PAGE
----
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Crush! What's Love Got to Do With It?

Online Closing Exhibit, Sat, Feb. 20

by Isis Rodriguez.

A concept gallery is one in which an artist investigates concepts, topics, that inspire them. Working with these themes, the artist then reveals to the public what she/he has discovered about them through paintings, sculpture, performance, videos and / or installations.

I first open the doors to my the concept gallery, Galeria Nepantla, in 2017 with a series of paintings of glamorous women dressed in lingerie, ski masks and military attire. This series, called "Legends from the Realm of Nepantla." explores the concept of powerful women battling shame.

The term "nepantla" is a 16th century Aztec word that means, "in the middle of it." It is a useful word for describing the traumatic cultural crossroads the indigenous people faced during the Spanish conquest. I find inspiration from painting my personal "nepantlas." In this I create new archetypes that embody the conflict and healing of ancestral traumas, unresolved issues from dysfunctional families, past wars, political agendas... that are passed on to the future generations.

"CRUSH! What's Love Got to Do With It?," my upcoming show focuses on the topic of unconditional love. In the exhibit I play with the two meanings of the American slang word "crush":

1. to be infatuated by a person; you have a "crush" on someone.
2. to be "crushed" by the fact that the person you met is not who you thought they were, or that they just don't like you.
After the end of a long-term relationship I found myself, a straight, single woman, in love with the idea of building the last chapter of my life with someone, wondering what that could be like.

I researched dating coaches, followed their advice and dived into online dating apps: Tinder, Ok Cupid and Bumble. But during an entire year dating and interviewing people what I found out went beyond my expectations.

I wanted to do paintings that recorded my experiences of the patterns I saw in men and women. These I distilled into two archetypes: a male, "The Unbroken" and a female, "Gone!" These archetypes embody desire, pain and resilience.

The Unbroken

"The Unbroken" is an archetype based on my conversations with men that I went out with. All were positive and optimistic at first. However, most eventually revealed childhood traumas, work abuse and other battles; confessing the difficulties they felt surviving as fathers and providers. These discussions inspired me to paint an Iberian bull, one of the most abused animals in the planet, used in the horrifying spectacles of the bull-fight, still practiced in San Miguel, where the torture ends with a sword through the heart.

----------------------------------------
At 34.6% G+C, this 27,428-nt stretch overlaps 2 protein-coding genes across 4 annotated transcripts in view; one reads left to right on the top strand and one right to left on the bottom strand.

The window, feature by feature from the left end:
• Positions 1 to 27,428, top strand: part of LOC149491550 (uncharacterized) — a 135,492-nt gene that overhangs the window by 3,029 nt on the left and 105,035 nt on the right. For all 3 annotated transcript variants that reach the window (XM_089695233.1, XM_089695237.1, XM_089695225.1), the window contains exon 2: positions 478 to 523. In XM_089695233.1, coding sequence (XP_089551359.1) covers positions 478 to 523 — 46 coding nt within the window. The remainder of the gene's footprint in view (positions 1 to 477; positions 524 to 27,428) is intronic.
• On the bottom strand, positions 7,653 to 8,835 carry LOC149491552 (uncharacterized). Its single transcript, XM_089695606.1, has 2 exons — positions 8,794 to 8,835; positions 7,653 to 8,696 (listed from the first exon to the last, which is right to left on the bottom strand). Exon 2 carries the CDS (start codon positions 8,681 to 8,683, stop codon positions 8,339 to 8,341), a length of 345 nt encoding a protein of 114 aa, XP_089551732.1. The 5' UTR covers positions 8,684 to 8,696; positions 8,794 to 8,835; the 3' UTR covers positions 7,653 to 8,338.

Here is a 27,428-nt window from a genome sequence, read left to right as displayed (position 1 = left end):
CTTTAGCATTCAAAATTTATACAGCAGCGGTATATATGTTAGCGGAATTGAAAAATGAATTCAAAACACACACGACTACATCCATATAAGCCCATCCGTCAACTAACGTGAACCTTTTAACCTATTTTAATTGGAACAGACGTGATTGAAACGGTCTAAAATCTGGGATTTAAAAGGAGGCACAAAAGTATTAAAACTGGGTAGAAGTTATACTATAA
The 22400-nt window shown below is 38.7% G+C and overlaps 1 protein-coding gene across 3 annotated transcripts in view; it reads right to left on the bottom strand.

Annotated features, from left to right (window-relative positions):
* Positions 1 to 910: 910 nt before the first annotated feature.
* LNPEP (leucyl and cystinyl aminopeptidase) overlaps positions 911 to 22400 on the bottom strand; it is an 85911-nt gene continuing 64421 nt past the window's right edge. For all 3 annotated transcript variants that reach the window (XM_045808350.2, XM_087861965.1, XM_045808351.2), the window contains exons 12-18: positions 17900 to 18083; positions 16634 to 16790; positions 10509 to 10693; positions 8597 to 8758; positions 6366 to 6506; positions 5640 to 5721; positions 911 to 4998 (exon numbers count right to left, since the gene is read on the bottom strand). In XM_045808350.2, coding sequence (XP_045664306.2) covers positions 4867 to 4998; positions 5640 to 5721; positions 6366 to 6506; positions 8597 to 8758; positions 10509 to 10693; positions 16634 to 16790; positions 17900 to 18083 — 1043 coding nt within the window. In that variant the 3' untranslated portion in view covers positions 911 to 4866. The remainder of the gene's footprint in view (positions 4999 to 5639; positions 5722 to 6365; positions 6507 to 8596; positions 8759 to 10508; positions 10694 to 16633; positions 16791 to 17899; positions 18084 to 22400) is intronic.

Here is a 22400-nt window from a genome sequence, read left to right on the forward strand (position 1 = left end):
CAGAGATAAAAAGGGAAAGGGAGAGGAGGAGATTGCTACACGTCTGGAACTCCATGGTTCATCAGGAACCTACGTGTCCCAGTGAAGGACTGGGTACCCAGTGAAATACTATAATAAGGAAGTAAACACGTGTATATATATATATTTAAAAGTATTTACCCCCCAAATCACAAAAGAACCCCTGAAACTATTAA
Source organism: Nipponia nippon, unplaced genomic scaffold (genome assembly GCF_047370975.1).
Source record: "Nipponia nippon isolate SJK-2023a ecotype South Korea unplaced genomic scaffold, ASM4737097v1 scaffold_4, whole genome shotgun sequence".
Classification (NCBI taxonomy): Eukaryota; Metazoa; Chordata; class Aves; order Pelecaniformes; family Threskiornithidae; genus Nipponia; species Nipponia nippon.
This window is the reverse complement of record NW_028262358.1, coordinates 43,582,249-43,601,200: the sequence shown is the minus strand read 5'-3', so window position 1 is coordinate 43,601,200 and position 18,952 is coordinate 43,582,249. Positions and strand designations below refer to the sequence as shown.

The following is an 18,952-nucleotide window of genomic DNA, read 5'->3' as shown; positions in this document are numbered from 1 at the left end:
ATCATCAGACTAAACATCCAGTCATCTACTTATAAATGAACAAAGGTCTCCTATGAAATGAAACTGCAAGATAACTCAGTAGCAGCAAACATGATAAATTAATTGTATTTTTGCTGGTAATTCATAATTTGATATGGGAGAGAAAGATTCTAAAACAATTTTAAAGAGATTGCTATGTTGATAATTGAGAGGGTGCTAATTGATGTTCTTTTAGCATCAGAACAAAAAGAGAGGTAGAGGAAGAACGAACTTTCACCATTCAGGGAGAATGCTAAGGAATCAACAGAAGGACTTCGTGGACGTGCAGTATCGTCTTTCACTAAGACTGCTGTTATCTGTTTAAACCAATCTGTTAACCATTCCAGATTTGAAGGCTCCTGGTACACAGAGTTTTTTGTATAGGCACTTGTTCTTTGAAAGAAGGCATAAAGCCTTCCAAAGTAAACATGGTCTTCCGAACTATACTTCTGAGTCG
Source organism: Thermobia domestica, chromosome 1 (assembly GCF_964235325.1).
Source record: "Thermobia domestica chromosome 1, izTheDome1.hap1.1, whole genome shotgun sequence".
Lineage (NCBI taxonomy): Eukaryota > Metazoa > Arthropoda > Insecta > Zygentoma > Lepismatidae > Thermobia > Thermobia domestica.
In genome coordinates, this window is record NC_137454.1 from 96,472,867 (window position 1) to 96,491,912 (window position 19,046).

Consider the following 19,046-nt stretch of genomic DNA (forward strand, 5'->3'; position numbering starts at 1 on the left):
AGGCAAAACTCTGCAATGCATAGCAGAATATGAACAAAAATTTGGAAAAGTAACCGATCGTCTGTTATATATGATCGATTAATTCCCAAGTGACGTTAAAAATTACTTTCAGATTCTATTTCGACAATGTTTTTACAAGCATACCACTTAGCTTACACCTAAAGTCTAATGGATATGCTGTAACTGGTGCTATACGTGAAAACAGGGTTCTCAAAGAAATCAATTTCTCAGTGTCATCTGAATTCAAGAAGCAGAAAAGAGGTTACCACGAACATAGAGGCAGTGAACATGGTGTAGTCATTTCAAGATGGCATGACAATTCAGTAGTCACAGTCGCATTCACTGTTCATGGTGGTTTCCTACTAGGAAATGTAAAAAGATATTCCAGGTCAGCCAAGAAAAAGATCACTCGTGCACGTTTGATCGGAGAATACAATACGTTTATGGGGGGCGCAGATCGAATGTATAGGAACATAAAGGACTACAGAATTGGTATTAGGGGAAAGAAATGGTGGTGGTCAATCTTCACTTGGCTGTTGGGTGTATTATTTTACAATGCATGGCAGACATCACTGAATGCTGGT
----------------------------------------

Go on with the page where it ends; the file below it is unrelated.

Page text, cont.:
After I had retired from exotic dancing at 36, I dreamed of a woman in red lingerie with a suitcase waiting for a train. When the train arrived, she looked back at me and boarded it. A few days later, I began having hot flashes, the first sign of perimenopause. "Gone!" is an archetype based on the American slang "cougar" meaning "an older woman who hunts young men." The corsage, having been used as an antioxidant and pain-reliever, references healing powers.

As we age our priorities change. The nature of intimacy transforms into unconditional love qqq. Many of us in the over-40 crowd have already created a family, home and career. Many of us have already been through a separation and have been crushed qqq by the disappointments of life. Now the question is, "What is it going to take for us to be in a relationship again?"

My mission with this series is to help people reconnect with love again and redefine the importance of it.


Closing show for CRUSH! (Galeria Nepantla) will be ONLINE from 4-6pm, Sat, Feb. 20.

Isis will be giving a tour of her art and discussing its meaning. There will be a question and answer period.

Email Isis at or click on this link to make your reservation:


Isis Rodriguez has been an artist for over 20 years, originally from San Francisco California. She received her Bachelors of Fine Art in painting from the University of Kansas in 1988 and moved to San Francisco to attend the San Francisco Art Institute. Isis began her investigations with sex positive feminism by working at a strip club to gather evidence and created her first series called, "My Life as a Comic Stripper" in 1997 at the Galeria de La Raza, San Francisco CA. She has continued exhibiting internationally at Cervantino Festival Guanajuato Mexico, in 2007, El Faro Centro Cultural, San Miguel de Allende 2015, and currently out of her concept gallery, Galeria Nepantla. To support Isis, go to:

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